I would be so happy if you could impart me with any wisdom from your years of life experience.
This is my second semester of school. I’m an art student, but I’m not really sure why I’m here. I have an intuitive feeling of not wanting to be here and to get out of this cultural prerequisite to life… but it’s hard to plunge into total uncertainty. Please help me, Allyson!
Sending my love from a little dormitory monk cell.
Thank you so much for trusting me with this important life question at a critical time when transition may be imminent.
Alex and I both took advantage of the foundational experience of art school. We benefitted by being forced to learn the basics of drawing, design and composition and the rigor of such disciplines as anatomy and lettering. We took advantage of the equipment — silk screening, wood shop, lithography, photo darkroom, video, models hired in a studio with art furniture and platforms for the model or still life display/altar.
After two foundational years at Columbus College of Art & Design on full scholarship, Alex got a full-time job painting billboards for Columbus Outdoor Advertising. After one year, he paid for his third year of art school at the Boston Museum School so he could study with and be the studio assistant of a renowned conceptual artist. It was this artist that brought Alex and I together and we have always felt that our meeting each other was the best reason to have gone to the Museum School. After that year, Alex decided to spend his money on building a loft in Boston rather than his fourth year of art school. I worked along side him on the loft where we lived for nine years and made art individually and together. I continued and got my Masters Degree. Having written many papers in high school to get into a “good” college and then writing so many papers in undergraduate and graduate school, I became a decent editor and writer which benefits our goals everyday.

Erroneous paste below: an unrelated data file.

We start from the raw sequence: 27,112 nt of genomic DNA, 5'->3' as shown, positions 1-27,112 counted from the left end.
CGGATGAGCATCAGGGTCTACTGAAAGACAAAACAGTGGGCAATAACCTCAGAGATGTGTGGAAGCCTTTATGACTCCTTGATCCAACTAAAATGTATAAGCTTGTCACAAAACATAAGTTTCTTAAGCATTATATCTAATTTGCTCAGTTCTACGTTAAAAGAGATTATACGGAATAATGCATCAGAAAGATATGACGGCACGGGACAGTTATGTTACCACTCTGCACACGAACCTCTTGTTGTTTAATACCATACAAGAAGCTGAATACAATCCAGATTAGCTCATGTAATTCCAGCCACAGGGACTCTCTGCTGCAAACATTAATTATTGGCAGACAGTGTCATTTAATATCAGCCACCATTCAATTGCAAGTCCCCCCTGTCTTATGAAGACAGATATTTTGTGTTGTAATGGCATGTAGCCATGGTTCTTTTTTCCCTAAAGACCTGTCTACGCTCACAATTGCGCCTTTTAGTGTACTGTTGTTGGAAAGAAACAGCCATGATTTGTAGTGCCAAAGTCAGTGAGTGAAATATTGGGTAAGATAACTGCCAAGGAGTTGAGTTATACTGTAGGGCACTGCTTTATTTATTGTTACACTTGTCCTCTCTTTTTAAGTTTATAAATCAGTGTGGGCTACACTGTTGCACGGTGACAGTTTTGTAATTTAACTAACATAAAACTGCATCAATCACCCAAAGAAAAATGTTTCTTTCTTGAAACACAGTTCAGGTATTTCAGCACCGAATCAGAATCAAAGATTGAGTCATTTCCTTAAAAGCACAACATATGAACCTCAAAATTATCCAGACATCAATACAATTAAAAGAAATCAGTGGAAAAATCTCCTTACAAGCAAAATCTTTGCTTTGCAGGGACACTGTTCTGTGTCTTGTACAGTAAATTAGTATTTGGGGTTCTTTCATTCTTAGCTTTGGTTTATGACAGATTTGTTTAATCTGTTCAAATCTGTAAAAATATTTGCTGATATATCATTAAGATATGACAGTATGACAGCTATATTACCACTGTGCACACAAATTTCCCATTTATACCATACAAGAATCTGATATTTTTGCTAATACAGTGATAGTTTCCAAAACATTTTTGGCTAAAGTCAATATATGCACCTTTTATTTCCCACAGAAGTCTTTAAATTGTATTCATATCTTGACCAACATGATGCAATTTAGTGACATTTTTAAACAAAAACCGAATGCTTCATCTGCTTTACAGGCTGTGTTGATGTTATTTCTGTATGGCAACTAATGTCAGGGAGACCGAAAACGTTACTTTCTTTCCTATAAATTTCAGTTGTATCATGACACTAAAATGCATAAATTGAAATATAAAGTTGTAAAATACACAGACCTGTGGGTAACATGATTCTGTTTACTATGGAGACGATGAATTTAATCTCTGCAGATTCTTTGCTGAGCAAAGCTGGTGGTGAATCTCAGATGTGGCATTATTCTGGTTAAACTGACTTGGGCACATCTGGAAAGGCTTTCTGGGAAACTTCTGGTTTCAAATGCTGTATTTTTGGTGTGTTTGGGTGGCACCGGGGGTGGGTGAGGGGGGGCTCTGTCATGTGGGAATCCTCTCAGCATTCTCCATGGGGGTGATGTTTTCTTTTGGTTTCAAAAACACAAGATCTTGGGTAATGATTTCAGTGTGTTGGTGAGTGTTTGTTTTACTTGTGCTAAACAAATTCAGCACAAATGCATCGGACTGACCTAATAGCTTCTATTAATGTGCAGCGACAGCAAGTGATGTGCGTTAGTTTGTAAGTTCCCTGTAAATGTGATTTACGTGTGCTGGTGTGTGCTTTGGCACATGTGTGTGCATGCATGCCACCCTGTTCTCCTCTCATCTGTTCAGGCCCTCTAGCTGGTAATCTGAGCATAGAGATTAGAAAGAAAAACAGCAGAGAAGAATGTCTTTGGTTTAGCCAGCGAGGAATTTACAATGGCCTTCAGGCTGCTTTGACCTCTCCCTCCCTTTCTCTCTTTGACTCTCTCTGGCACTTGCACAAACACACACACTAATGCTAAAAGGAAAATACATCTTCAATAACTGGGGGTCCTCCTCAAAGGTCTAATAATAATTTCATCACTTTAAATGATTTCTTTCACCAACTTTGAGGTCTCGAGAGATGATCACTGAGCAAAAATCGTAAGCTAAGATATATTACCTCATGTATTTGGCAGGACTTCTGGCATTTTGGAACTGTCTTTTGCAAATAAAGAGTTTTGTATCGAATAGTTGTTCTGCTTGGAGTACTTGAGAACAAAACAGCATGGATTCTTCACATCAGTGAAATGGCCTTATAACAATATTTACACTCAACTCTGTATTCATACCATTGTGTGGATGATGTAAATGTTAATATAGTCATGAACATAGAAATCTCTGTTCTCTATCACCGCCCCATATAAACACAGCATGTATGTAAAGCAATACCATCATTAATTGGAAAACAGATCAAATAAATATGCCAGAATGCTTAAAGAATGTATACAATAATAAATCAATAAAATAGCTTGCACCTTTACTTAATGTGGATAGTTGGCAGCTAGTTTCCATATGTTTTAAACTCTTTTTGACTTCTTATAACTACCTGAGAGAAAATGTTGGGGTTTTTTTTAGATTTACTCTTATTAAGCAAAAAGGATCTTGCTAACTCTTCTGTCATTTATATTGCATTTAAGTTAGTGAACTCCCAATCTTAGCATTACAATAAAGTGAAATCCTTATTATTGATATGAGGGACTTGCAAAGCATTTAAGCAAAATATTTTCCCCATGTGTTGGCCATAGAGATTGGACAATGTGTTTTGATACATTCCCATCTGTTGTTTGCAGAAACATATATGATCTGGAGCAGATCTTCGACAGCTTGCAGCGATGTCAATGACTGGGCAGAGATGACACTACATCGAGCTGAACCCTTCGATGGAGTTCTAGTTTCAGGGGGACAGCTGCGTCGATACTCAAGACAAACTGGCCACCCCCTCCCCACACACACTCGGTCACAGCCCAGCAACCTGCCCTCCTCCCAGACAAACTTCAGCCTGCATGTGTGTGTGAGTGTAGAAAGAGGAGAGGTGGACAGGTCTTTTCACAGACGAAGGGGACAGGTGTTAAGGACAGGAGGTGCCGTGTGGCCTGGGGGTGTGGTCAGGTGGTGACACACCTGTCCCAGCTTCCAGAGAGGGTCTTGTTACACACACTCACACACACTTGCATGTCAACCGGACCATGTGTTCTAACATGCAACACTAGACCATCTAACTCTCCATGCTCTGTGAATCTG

Private Billboard, performance art piece by Alex Grey
High Street, Columbus, Ohio
Our daughter started acting professionally when she was seven. Acting, film and art is what she loves and when she completed high school, she had no interest in college whatsoever. What we told Zena is this: “Don’t tell the story that you didn’t become all you could be because you rejected college. Instead, make your story sound like this: “Look at all I accomplished and I did not even go to college!” Create the good story and the possibility you want to realize.
You live in a dorm at a major university. This is a huge gift filled with possibilities. Our insight is: If you CAN do it, finish what you started. Your story for life will either include, “I had the opportunity to study at a University Art School and finished OR I had the opportunity to study at a University Art School and dropped out.” Which one do you like? What is your story going to be?
How about, create an art problem that is bigger than your limited view of yourself and then solve it?
In an altered state one time, I asked my higher mind, “What should we tell people when they ask, “Is there a technology for creating a life you love?'”
The voice said, “Immerse yourself in solving big problems.” From our experience, that is the way to a very happy life.
Hope that insight lends something to your own insight. Please forgive the delayed response. Look forward to hearing from you in the future.
Send a picture and/or link and we’ll post your question & picture and our answer on our blog, “Ask Alex and Allyson.” We can post anonymously, if you’d prefer.
Alex & Allyson